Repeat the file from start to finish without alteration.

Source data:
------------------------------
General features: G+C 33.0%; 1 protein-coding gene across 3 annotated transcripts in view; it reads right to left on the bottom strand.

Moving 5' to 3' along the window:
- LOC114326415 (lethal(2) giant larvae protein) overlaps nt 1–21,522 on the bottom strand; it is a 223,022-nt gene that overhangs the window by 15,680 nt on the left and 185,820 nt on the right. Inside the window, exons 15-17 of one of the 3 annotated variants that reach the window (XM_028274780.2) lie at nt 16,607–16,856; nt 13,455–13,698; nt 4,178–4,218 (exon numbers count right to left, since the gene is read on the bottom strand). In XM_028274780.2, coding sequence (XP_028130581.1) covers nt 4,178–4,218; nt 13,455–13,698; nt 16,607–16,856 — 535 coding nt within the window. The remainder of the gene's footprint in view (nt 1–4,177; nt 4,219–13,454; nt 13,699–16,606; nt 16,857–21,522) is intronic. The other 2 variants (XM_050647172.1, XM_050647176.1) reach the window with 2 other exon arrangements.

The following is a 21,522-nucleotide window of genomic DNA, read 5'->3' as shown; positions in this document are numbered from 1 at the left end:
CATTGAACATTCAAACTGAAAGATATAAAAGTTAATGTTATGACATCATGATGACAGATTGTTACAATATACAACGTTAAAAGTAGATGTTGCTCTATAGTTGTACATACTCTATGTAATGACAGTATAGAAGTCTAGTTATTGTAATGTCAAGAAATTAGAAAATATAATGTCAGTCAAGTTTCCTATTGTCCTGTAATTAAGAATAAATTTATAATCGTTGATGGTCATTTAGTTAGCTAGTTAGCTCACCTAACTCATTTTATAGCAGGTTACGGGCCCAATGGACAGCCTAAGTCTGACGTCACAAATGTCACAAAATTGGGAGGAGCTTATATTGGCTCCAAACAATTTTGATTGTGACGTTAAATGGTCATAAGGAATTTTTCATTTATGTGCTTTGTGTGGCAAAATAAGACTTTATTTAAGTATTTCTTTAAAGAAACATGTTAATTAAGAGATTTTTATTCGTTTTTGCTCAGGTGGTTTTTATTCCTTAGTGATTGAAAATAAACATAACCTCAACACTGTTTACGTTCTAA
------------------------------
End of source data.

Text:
General features: G+C 33.0%; 1 protein-coding gene across 3 annotated transcripts in view; it reads right to left on the bottom strand.

Moving 5' to 3' along the window:
- LOC114326415 (lethal(2) giant larvae protein) overlaps nt 1–21,522 on the bottom strand; it is a 223,022-nt gene that overhangs the window by 15,680 nt on the left and 185,820 nt on the right. Inside the window, exons 15-17 of one of the 3 annotated variants that reach the window (XM_028274780.2) lie at nt 16,607–16,856; nt 13,455–13,698; nt 4,178–4,218 (exon numbers count right to left, since the gene is read on the bottom strand). In XM_028274780.2, coding sequence (XP_028130581.1) covers nt 4,178–4,218; nt 13,455–13,698; nt 16,607–16,856 — 535 coding nt within the window. The remainder of the gene's footprint in view (nt 1–4,177; nt 4,219–13,454; nt 13,699–16,606; nt 16,857–21,522) is intronic. The other 2 variants (XM_050647172.1, XM_050647176.1) reach the window with 2 other exon arrangements.

The following is a 21,522-nucleotide window of genomic DNA, read 5'->3' as shown; positions in this document are numbered from 1 at the left end:
CATTGAACATTCAAACTGAAAGATATAAAAGTTAATGTTATGACATCATGATGACAGATTGTTACAATATACAACGTTAAAAGTAGATGTTGCTCTATAGTTGTACATACTCTATGTAATGACAGTATAGAAGTCTAGTTATTGTAATGTCAAGAAATTAGAAAATATAATGTCAGTCAAGTTTCCTATTGTCCTGTAATTAAGAATAAATTTATAATCGTTGATGGTCATTTAGTTAGCTAGTTAGCTCACCTAACTCATTTTATAGCAGGTTACGGGCCCAATGGACAGCCTAAGTCTGACGTCACAAATGTCACAAAATTGGGAGGAGCTTATATTGGCTCCAAACAATTTTGATTGTGACGTTAAATGGTCATAAGGAATTTTTCATTTATGTGCTTTGTGTGGCAAAATAAGACTTTATTTAAGTATTTCTTTAAAGAAACATGTTAATTAAGAGATTTTTATTCGTTTTTGCTCAGGTGGTTTTTATTCCTTAGTGATTGAAAATAAACATAACCTCAACACTGTTTACGTTCTAA